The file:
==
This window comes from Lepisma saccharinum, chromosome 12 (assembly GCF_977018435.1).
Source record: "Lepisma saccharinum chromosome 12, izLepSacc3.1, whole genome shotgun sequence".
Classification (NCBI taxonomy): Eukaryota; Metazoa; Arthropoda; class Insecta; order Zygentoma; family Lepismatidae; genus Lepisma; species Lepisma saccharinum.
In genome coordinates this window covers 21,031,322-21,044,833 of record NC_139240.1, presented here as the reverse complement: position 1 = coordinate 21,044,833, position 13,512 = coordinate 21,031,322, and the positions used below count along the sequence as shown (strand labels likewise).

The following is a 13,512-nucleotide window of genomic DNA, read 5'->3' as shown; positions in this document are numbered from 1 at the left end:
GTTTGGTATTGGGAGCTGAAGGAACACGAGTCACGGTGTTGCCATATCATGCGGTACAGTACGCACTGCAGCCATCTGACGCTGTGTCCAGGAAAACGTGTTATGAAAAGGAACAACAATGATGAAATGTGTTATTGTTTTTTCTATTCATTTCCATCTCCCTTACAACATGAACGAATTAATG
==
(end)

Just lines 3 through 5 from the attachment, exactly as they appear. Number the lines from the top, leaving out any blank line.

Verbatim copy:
Classification (NCBI taxonomy): Eukaryota; Metazoa; Arthropoda; class Insecta; order Zygentoma; family Lepismatidae; genus Lepisma; species Lepisma saccharinum.
In genome coordinates this window covers 21,031,322-21,044,833 of record NC_139240.1, presented here as the reverse complement: position 1 = coordinate 21,044,833, position 13,512 = coordinate 21,031,322, and the positions used below count along the sequence as shown (strand labels likewise).

The following is a 13,512-nucleotide window of genomic DNA, read 5'->3' as shown; positions in this document are numbered from 1 at the left end: